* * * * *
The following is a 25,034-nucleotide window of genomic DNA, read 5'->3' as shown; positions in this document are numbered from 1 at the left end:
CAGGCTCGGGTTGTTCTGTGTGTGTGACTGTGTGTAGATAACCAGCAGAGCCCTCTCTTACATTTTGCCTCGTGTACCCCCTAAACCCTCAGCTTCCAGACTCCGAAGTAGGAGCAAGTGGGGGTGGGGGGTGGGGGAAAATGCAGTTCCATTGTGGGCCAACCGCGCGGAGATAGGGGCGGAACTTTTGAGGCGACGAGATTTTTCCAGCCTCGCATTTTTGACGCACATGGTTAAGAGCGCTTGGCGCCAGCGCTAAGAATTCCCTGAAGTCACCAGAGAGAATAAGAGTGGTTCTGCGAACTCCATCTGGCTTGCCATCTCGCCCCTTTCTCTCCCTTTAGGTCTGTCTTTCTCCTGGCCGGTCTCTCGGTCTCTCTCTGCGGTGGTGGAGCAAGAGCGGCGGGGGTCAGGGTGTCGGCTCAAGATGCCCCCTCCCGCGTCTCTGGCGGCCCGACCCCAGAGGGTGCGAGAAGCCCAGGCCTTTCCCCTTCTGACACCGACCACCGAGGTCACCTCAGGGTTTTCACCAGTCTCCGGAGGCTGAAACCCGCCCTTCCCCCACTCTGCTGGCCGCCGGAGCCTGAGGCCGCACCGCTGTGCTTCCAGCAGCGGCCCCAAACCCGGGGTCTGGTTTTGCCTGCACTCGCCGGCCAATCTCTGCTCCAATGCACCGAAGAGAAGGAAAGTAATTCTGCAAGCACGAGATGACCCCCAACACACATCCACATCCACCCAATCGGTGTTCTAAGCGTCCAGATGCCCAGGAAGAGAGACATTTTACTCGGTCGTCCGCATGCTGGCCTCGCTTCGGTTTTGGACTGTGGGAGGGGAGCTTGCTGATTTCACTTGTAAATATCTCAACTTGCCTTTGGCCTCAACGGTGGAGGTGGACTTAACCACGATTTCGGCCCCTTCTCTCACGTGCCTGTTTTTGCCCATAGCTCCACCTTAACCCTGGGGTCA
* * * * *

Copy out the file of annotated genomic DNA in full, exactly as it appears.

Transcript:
The following is a 25,034-nucleotide window of genomic DNA, read 5'->3' as shown; positions in this document are numbered from 1 at the left end:
CAGGCTCGGGTTGTTCTGTGTGTGTGACTGTGTGTAGATAACCAGCAGAGCCCTCTCTTACATTTTGCCTCGTGTACCCCCTAAACCCTCAGCTTCCAGACTCCGAAGTAGGAGCAAGTGGGGGTGGGGGGTGGGGGAAAATGCAGTTCCATTGTGGGCCAACCGCGCGGAGATAGGGGCGGAACTTTTGAGGCGACGAGATTTTTCCAGCCTCGCATTTTTGACGCACATGGTTAAGAGCGCTTGGCGCCAGCGCTAAGAATTCCCTGAAGTCACCAGAGAGAATAAGAGTGGTTCTGCGAACTCCATCTGGCTTGCCATCTCGCCCCTTTCTCTCCCTTTAGGTCTGTCTTTCTCCTGGCCGGTCTCTCGGTCTCTCTCTGCGGTGGTGGAGCAAGAGCGGCGGGGGTCAGGGTGTCGGCTCAAGATGCCCCCTCCCGCGTCTCTGGCGGCCCGACCCCAGAGGGTGCGAGAAGCCCAGGCCTTTCCCCTTCTGACACCGACCACCGAGGTCACCTCAGGGTTTTCACCAGTCTCCGGAGGCTGAAACCCGCCCTTCCCCCACTCTGCTGGCCGCCGGAGCCTGAGGCCGCACCGCTGTGCTTCCAGCAGCGGCCCCAAACCCGGGGTCTGGTTTTGCCTGCACTCGCCGGCCAATCTCTGCTCCAATGCACCGAAGAGAAGGAAAGTAATTCTGCAAGCACGAGATGACCCCCAACACACATCCACATCCACCCAATCGGTGTTCTAAGCGTCCAGATGCCCAGGAAGAGAGACATTTTACTCGGTCGTCCGCATGCTGGCCTCGCTTCGGTTTTGGACTGTGGGAGGGGAGCTTGCTGATTTCACTTGTAAATATCTCAACTTGCCTTTGGCCTCAACGGTGGAGGTGGACTTAACCACGATTTCGGCCCCTTCTCTCACGTGCCTGTTTTTGCCCATAGCTCCACCTTAACCCTGGGGTCA